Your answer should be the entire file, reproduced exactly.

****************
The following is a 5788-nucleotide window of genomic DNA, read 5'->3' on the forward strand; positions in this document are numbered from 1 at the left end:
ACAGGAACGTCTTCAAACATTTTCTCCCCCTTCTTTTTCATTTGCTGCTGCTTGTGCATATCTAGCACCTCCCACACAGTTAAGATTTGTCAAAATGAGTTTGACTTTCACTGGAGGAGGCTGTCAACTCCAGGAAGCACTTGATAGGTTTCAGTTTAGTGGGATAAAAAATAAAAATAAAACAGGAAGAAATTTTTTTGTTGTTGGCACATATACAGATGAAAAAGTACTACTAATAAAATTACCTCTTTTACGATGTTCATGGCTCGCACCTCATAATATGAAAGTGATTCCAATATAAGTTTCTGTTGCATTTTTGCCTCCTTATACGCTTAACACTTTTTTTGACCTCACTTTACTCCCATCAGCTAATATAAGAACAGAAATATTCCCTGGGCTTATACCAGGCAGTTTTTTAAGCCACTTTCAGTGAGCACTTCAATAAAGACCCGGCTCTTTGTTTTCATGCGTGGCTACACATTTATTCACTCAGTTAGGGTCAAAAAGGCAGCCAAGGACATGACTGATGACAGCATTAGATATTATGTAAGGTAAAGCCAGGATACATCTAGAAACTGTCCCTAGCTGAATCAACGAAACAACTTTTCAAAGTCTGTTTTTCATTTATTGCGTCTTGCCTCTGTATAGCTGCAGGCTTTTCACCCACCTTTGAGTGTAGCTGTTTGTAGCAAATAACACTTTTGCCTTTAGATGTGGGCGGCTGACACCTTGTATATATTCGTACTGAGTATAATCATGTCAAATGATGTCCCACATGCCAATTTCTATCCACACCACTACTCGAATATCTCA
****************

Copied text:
The following is a 5788-nucleotide window of genomic DNA, read 5'->3' on the forward strand; positions in this document are numbered from 1 at the left end:
ACAGGAACGTCTTCAAACATTTTCTCCCCCTTCTTTTTCATTTGCTGCTGCTTGTGCATATCTAGCACCTCCCACACAGTTAAGATTTGTCAAAATGAGTTTGACTTTCACTGGAGGAGGCTGTCAACTCCAGGAAGCACTTGATAGGTTTCAGTTTAGTGGGATAAAAAATAAAAATAAAACAGGAAGAAATTTTTTTGTTGTTGGCACATATACAGATGAAAAAGTACTACTAATAAAATTACCTCTTTTACGATGTTCATGGCTCGCACCTCATAATATGAAAGTGATTCCAATATAAGTTTCTGTTGCATTTTTGCCTCCTTATACGCTTAACACTTTTTTTGACCTCACTTTACTCCCATCAGCTAATATAAGAACAGAAATATTCCCTGGGCTTATACCAGGCAGTTTTTTAAGCCACTTTCAGTGAGCACTTCAATAAAGACCCGGCTCTTTGTTTTCATGCGTGGCTACACATTTATTCACTCAGTTAGGGTCAAAAAGGCAGCCAAGGACATGACTGATGACAGCATTAGATATTATGTAAGGTAAAGCCAGGATACATCTAGAAACTGTCCCTAGCTGAATCAACGAAACAACTTTTCAAAGTCTGTTTTTCATTTATTGCGTCTTGCCTCTGTATAGCTGCAGGCTTTTCACCCACCTTTGAGTGTAGCTGTTTGTAGCAAATAACACTTTTGCCTTTAGATGTGGGCGGCTGACACCTTGTATATATTCGTACTGAGTATAATCATGTCAAATGATGTCCCACATGCCAATTTCTATCCACACCACTACTCGAATATCTCA